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THE PALOMA PROJECT MANIFESTO

Some days change everything, and on March 12, plans changed for everyone, everywhere.

hat moment, it became abruptly evident that things were never going to be as we had known them for the last two or three generations. Although many deniers refused to believe that, the truth is all our reality, and especially that of the markets, has changed permanently.

One of the spaces where it has been most altered is in the areas of Investor Relations and Financial Communications. Which happen to be our area of work.
We were never able to board that plane that was going to take us to New York from London on March 13.

From the lockdown, market charts started to reveal to us that economic reality, very soon, was going to be a new one.

In just a few weeks, while we all watched in awe what was happening on the health front, the business world was beginning to fall apart. Wages were cut, benefits were withdrawn, trade came to a standstill, shops began to close, we all started to telework, and the stock markets seemed to be crumbling for an endless few weeks.

However, out of nowhere, some listed corporations began to offer incredible, maximum, historical results, and some of those were, specifically, our clients.
Some of the companies that appeared to grow, improve and endure were close to us. We knew them, and we knew that they were the ones with the most innovative models, the most significant commitment to creating and adopting cutting-edge technologies and the most creative in the way they engage the investment community.

Many things have changed forever, and among them, the way in which listed companies are going to have to conceptualize their Investor Relations programmes.

Within the COVID-19 battle, those of us involved in planning IR strategies learnt that companies must make it a short-term priority to implement efforts that generate not only investor confidence, but admiration.

Amid the first coronavirus wave, the Financial Reporting Lab in the United Kingdom said that investors were going to ask themselves the same five questions over and over again about the companies they were betting on.

In the near future, investors will be asking how much liquidity does a company have, how much cash can a corporation accumulate in the short term, what can they do to manage short-term levels of spending, what actions can they take to ensure their viability, and how do they plan to protect their critical assets in the instant future.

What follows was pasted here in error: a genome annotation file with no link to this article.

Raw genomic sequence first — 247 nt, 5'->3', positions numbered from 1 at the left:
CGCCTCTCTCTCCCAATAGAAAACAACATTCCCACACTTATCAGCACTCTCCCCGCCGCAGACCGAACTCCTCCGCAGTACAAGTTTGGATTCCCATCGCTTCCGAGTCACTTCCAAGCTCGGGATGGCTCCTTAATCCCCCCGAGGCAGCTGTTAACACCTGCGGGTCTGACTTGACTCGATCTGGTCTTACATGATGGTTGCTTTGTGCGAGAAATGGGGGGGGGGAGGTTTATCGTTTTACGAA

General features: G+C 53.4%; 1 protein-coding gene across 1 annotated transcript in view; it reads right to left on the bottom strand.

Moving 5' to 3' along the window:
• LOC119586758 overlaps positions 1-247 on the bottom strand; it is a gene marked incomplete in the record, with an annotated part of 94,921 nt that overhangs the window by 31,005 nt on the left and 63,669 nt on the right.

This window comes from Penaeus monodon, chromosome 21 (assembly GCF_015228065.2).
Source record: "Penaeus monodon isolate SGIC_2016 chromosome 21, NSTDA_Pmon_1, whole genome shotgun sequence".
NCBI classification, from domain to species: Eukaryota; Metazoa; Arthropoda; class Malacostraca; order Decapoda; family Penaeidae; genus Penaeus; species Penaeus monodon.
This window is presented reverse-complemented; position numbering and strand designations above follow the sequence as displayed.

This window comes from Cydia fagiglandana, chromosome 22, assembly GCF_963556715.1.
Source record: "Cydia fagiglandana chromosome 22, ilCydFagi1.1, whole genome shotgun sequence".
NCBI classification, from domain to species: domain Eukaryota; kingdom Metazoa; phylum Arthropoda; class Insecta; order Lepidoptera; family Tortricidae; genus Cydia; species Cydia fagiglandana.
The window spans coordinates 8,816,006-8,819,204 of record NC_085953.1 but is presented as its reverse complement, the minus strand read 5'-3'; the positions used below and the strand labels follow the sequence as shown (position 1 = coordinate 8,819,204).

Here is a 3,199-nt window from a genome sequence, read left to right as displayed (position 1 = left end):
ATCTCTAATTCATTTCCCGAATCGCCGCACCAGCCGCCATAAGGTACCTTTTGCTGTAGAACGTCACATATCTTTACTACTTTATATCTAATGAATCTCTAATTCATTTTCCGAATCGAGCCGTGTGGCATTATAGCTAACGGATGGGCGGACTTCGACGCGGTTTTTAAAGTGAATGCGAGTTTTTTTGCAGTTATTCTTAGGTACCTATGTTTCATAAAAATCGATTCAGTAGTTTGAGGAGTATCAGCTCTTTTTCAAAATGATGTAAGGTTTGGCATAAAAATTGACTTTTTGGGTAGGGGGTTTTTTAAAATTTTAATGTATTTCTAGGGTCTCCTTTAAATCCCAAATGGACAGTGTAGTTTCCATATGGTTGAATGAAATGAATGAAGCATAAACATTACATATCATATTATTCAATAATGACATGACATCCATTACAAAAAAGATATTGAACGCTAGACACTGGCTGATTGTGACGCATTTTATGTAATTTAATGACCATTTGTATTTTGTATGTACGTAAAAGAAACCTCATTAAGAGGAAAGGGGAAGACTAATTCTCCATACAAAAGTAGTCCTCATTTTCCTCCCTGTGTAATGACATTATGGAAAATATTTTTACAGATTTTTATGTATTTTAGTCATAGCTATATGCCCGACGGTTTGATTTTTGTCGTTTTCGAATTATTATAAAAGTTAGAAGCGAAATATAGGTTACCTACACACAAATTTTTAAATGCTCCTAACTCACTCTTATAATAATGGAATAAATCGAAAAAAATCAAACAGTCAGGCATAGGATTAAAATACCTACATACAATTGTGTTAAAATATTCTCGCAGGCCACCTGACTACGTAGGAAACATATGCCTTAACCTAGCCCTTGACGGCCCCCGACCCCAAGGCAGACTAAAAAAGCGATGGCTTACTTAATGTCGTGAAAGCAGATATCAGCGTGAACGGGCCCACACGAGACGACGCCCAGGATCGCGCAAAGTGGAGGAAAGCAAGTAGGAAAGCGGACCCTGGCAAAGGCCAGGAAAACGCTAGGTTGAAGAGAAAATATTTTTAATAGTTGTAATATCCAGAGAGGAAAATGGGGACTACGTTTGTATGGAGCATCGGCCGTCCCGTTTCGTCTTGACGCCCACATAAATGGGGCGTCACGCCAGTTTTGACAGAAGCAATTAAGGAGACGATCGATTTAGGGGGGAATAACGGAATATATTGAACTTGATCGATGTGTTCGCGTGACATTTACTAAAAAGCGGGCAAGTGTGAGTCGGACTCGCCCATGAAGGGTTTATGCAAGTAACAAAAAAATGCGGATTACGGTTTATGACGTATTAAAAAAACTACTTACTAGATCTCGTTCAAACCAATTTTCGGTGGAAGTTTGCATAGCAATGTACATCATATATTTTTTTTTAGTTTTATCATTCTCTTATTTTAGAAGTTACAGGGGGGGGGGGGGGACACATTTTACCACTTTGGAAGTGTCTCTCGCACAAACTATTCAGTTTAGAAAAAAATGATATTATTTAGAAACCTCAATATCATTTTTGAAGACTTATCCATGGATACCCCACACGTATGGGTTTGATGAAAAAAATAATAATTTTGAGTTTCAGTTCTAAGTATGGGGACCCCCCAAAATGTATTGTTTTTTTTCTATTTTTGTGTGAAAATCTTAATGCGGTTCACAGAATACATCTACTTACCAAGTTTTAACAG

Investors, since the beginning of the crisis, are actively looking for companies that contribute definite answers to these questions. We believe it is our job to help companies narrate their story and answer those questions.

In the face of COVID-19, the community expects Investor Relations efforts that provide specific, energetic, fast and timely information that will produce real value, build confidence, and help them make decisions.

As professionals, the first lesson we have learned during the pandemic is that there is nothing more important than maintaining continuous contact with the investment community, no matter how large or small it is.

Even if the perspective is not the best, or precisely because the perspective is not the best, it is more valuable than ever for the Investor Relations departments to consistently and coherently address the markets to provide clarity and guidance.

Secondly, companies, as economic leaders, must be the voice of reason and provide transparency, without hiding any facts. Things are complicated; we all know that, and investors respect those who will tell them the truth.

Finally, it is decisive to keep the markets updated – always following the regulatory guidelines – with information that justifies the fair price of securities, trying to put quantitative information above fanciful valuations.
At this point, there is nothing more important than communicating regularly and creating faster channels of communication. Technology will rule, for good.
The objective is clear: we must maintain investor confidence in these times of crisis. As long as we bring value in our communications, market players will turn to us for advice and guidance.

We have helped build unquestionable successes: companies that have gone from being small newcomers to market stars, and which small investors will fight for, protect and defend against any unfair analysis or market shocks.

The Investor Relations of the future will require new levels of clarity, new currents of information, more creative and less obsolete, and the construction of lightweight, fast digital and global structures.

And that is why The Paloma Project is born. A lightweight, fast, global and digital Investor Relations and communications company with a worldwide scope, technological commitment and strengthened by decades of experience,

technical accreditations from the world’s leading institutions and experience in the Paris, New York and Madrid markets.

Because now, in the brave new world to come, a clear philosophy on what makes issuer-investor relationships meaningful is more important than ever.

Here we are to accomplish precisely that.